• Community colleges cutting back on open access, By Tamar Lewin, June 23, 2010, New York Times: “When Giovanny Villalta tried to register for winter-term classes at Mount San Antonio College here, he hit the wall. ‘I was assigned a late registration slot, and by the time I was allowed to register, everything was full,’ Mr. Villalta said. ‘Biology, full. Anatomy, full. Physics, full. Psychology, full. History of Asia, full. Any history class that would count toward transferring to a four-year U.C. campus, full.’ So Mr. Villalta, who had been a high school athlete, ended up taking track – and nothing else. ‘It was pretty frustrating,’ he said. ‘You feel like you’re wasting time, and your life’s just going by.’ In this economy, community colleges are widely seen as the solution to many problems. Displaced workers are registering in droves to earn credentials that might get them back in the game. Strapped parents, daunted by the cost of four-year universities, are encouraging their children to spend two years at the local community college…”
  • For-profit colleges find new market niche, By Tamar Lewin, June 23, 2010, New York Times: “Kaplan University has an offer for California community college students who cannot get a seat in a class they need: under a memorandum of understanding with the chancellor of the community college system, they can take the online version at Kaplan, with a 42 percent tuition discount. The opportunity would not come cheap. Kaplan charges $216 a credit with the discount, compared with $26 a credit at California’s community colleges. Supporters of for-profit education say the offer underscores how Kaplan and other profit-making colleges can help accommodate the mushrooming demand for higher education. The number of California students choosing for-profit schools has been increasing rapidly, state officials say. At the same time, government officials have become increasingly concerned that students at for-profit colleges are far more likely than those at public institutions to take out large loans – and default on them…”

Racial and Socio-economic Achievement Gaps

  • Why aren’t there more Deidre Greens?, By Susan Troller, December 2, 2009, Capital Times: “Deidre Green got off to a rough start with a bad case of infant jaundice that overwhelmed her mother. She went to live with her grandmother, who showered her with attention that likely changed the arc of her life. ‘I suppose I got pretty spoiled,’ the UW-Madison freshman says with a laugh. ‘My grandma played with me all the time – she did puzzles with me, read to me. She always told me I was smart, so when I got to school, that was what I expected. It was what she expected, too.’ For Green, a variety of serendipitous factors – her own talent and hard work, supportive mentors in and out of school, a core group of good friends and key opportunities – helped her excel in Madison public schools. An educational pioneer in her family, she intends to also do well in college and then go to law school…”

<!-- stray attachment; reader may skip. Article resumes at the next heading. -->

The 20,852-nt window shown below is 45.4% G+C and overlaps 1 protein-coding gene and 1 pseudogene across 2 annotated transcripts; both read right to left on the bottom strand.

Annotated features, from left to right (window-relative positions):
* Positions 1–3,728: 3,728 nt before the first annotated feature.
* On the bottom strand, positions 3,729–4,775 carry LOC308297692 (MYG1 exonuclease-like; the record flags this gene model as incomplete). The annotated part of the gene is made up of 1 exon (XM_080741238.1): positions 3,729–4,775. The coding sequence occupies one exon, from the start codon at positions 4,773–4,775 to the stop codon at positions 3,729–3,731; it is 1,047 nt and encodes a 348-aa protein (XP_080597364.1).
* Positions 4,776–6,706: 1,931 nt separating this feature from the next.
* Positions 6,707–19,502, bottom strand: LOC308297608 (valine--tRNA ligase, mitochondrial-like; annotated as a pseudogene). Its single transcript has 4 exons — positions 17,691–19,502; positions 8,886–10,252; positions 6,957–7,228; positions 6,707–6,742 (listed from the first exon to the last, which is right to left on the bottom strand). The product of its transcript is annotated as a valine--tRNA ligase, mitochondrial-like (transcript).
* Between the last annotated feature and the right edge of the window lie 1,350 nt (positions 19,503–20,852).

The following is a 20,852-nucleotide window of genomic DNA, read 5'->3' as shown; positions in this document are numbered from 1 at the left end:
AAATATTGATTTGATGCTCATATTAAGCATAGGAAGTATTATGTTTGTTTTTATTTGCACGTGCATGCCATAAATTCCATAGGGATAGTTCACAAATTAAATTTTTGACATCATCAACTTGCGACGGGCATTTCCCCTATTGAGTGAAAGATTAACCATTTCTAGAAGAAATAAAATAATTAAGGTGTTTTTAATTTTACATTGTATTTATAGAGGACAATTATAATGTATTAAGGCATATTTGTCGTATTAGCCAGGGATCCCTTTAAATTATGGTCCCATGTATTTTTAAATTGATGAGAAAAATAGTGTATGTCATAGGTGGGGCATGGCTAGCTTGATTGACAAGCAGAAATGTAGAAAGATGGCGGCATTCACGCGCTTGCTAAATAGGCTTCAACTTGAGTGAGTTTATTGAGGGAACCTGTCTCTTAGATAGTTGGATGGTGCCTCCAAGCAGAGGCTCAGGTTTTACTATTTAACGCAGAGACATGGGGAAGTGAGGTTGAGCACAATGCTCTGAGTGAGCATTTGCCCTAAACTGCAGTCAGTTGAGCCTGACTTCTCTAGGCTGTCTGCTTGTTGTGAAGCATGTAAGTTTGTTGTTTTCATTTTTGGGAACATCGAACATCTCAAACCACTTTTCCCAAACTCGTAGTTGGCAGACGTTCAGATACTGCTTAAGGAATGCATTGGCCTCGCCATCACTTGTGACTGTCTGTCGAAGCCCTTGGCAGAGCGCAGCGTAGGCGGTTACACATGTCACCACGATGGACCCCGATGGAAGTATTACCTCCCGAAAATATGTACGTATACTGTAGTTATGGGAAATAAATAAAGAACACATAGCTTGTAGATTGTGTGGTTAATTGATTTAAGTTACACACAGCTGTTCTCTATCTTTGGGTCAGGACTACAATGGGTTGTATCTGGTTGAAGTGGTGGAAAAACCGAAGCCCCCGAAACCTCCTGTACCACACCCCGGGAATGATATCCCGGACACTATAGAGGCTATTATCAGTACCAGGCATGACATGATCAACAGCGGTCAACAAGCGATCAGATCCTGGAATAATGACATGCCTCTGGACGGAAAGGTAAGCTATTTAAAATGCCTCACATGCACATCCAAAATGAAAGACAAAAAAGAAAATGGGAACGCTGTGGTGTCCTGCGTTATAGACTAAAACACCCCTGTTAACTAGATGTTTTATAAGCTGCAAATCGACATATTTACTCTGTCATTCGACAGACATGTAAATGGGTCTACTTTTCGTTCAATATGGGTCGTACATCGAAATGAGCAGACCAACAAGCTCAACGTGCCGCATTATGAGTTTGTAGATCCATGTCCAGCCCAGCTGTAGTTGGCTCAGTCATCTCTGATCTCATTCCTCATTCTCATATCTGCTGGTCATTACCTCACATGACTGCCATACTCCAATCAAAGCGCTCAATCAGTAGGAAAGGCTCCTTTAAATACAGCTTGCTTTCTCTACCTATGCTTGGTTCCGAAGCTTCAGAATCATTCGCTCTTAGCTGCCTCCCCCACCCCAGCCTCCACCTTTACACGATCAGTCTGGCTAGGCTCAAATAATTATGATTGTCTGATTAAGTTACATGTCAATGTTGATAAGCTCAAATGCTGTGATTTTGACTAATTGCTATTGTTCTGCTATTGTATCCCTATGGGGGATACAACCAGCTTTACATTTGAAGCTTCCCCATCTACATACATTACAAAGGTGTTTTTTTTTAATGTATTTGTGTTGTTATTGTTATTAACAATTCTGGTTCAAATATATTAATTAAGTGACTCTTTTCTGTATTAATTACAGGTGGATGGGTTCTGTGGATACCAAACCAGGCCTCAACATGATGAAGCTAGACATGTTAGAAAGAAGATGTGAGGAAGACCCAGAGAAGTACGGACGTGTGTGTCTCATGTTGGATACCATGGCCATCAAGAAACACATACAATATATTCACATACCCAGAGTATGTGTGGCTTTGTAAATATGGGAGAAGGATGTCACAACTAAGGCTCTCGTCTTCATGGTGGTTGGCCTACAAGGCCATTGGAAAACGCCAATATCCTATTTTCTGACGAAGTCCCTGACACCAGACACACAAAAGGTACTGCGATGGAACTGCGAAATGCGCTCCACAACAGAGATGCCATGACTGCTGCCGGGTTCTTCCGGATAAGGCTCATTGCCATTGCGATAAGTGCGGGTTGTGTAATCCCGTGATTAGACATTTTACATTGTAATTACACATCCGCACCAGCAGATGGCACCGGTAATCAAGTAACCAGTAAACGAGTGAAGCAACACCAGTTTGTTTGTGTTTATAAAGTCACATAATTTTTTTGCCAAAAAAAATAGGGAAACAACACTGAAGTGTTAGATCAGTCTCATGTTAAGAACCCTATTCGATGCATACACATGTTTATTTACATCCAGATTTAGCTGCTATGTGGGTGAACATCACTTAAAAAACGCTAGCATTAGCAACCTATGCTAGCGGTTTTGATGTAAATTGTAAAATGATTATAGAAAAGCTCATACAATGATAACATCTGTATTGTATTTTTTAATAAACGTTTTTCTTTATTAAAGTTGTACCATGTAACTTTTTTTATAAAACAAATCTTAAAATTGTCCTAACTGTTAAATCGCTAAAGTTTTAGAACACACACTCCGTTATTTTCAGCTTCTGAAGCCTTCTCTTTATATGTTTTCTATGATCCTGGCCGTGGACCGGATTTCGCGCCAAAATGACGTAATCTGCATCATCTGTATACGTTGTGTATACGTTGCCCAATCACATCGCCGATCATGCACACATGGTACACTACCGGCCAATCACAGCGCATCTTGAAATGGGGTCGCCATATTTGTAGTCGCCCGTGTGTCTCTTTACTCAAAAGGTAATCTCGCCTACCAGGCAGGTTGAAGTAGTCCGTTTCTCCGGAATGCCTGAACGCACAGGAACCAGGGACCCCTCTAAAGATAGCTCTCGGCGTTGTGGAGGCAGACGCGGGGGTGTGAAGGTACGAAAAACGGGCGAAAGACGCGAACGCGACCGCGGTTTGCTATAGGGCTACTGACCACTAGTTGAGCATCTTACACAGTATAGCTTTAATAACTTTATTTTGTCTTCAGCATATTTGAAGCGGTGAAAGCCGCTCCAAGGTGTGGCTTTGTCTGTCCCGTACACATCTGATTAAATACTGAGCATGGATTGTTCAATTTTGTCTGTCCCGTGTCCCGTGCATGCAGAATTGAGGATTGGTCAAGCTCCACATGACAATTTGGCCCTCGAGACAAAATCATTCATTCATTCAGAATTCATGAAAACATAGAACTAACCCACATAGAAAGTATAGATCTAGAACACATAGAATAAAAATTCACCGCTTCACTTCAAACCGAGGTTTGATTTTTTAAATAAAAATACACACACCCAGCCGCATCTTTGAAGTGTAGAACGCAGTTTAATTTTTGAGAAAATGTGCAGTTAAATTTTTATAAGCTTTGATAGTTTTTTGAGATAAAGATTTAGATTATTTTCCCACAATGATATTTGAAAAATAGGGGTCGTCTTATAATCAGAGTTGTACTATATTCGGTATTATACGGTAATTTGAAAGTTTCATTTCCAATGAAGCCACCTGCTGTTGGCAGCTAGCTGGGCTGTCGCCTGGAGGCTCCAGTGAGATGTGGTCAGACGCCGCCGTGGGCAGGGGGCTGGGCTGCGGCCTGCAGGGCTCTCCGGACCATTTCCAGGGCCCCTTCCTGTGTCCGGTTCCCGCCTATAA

• Report: Minorities, low-income students lag in college success, By Daniel de Vise, December 3, 2009, Washington Post: “A new report, billed as one of the most comprehensive studies to date of how low-income and minority students fare in college, shows a wide gap in graduation rates at public four-year colleges nationwide and ‘alarming’ disparities in success at community colleges. The analysis, released Thursday, provides a statistical starting point for 24 public higher education systems that pledged two years ago to halve the achievement gap in college access and completion by 2015. Together, the systems represent two-fifths of all undergraduate students in four-year public colleges…”
  • Skills gulf near impassable for poor children, By Adele Horin, December 3, 2009, Sydney Morning Herald: “Children from poor families have fallen so far behind their peers by the age of six in language development and other measures they are in danger of never catching up, a study has shown. Researchers tracked 5000 four-year-olds and 5000 infants for two years and found stark differences in the cognitive development of children from different socio-economic backgrounds. The differences were evident by age four. As well, there were marked differences in the health of children from different backgrounds, with the most disadvantaged likely to have poorer general health, sleep problems, and ‘illnesses with wheezes.’ Dr Jan Nicholson, associate professor of psychology at the Murdoch Children’s Research Institute, said the results were worse than expected for cognitive development. The findings will be presented to the Growing Up in Australia conference this week…”
  • How the economy is failing students, By J. Patrick Coolican and Emily Richmond, December 2, 2009, Las Vegas Sun: “The Clark County School District has always struggled with its sky-high population of poor children. The number of homeless students is expected to reach 8,000 by the end of the academic year, a 30 percent increase. And a full 44 percent of the district’s students receive free or reduced-price lunches, a commonly used indicator of childhood poverty. Family poverty, in turn, is correlated with lagging student achievement. Now, the deep recession threatens to make this problem worse, and do so for years to come. According to a study from two economists at the University of California, Davis, a parent’s job loss can increase by 15 percent the likelihood that a student will repeat a grade. This short-term damage, which is particularly acute in families where the breadwinner has just a high school degree, matches up with other data showing the negative long-term effects of poverty on student achievement…”

Funding for Community Colleges

  • UW-Madison profs help shape bold initiative for community colleges, By Todd Finkelmeyer, July 20, 2009, Capital Times: “A report released in May and co-authored by UW-Madison professors Sara Goldrick-Rab and Douglas Harris argued that community colleges are in need of significant government investment if the United States is to help more of its people get a formal education and better compete with others from around the globe for the best jobs…”
  • Community colleges’ new clout, By Derrick Z. Jackson, July 18, 2009, Boston Globe: “For decades, American presidents lauded the working stiffs and immigrants who fill our community colleges, but then stiffed them during budget time. That ended this week when President Obama made one of his most welcome proposals of his first year, a $12 billion, 10-year plan to boost community colleges…”